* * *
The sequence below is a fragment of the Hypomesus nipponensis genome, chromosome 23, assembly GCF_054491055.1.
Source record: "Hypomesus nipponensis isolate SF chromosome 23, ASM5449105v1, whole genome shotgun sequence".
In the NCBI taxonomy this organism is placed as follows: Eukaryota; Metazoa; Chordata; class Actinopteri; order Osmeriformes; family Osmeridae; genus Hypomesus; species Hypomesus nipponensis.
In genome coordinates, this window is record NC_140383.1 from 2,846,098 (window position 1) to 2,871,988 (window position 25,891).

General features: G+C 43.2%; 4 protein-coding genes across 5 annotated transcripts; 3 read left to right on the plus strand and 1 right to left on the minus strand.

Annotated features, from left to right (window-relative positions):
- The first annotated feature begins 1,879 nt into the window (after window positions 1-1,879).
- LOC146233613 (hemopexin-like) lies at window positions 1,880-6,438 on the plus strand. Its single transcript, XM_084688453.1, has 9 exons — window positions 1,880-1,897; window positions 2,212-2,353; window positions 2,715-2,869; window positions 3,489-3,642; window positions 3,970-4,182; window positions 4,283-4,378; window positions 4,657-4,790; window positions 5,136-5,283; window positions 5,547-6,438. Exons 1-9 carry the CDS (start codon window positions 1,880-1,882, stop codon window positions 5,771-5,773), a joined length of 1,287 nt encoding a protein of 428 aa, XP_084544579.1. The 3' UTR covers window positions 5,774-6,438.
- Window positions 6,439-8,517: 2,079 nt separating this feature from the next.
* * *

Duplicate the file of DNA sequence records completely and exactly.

The sequence below is a fragment of the Hypomesus nipponensis genome, chromosome 23, assembly GCF_054491055.1.
Source record: "Hypomesus nipponensis isolate SF chromosome 23, ASM5449105v1, whole genome shotgun sequence".
In the NCBI taxonomy this organism is placed as follows: Eukaryota; Metazoa; Chordata; class Actinopteri; order Osmeriformes; family Osmeridae; genus Hypomesus; species Hypomesus nipponensis.
In genome coordinates, this window is record NC_140383.1 from 2,846,098 (window position 1) to 2,871,988 (window position 25,891).

General features: G+C 43.2%; 4 protein-coding genes across 5 annotated transcripts; 3 read left to right on the plus strand and 1 right to left on the minus strand.

Annotated features, from left to right (window-relative positions):
- The first annotated feature begins 1,879 nt into the window (after window positions 1-1,879).
- LOC146233613 (hemopexin-like) lies at window positions 1,880-6,438 on the plus strand. Its single transcript, XM_084688453.1, has 9 exons — window positions 1,880-1,897; window positions 2,212-2,353; window positions 2,715-2,869; window positions 3,489-3,642; window positions 3,970-4,182; window positions 4,283-4,378; window positions 4,657-4,790; window positions 5,136-5,283; window positions 5,547-6,438. Exons 1-9 carry the CDS (start codon window positions 1,880-1,882, stop codon window positions 5,771-5,773), a joined length of 1,287 nt encoding a protein of 428 aa, XP_084544579.1. The 3' UTR covers window positions 5,774-6,438.
- Window positions 6,439-8,517: 2,079 nt separating this feature from the next.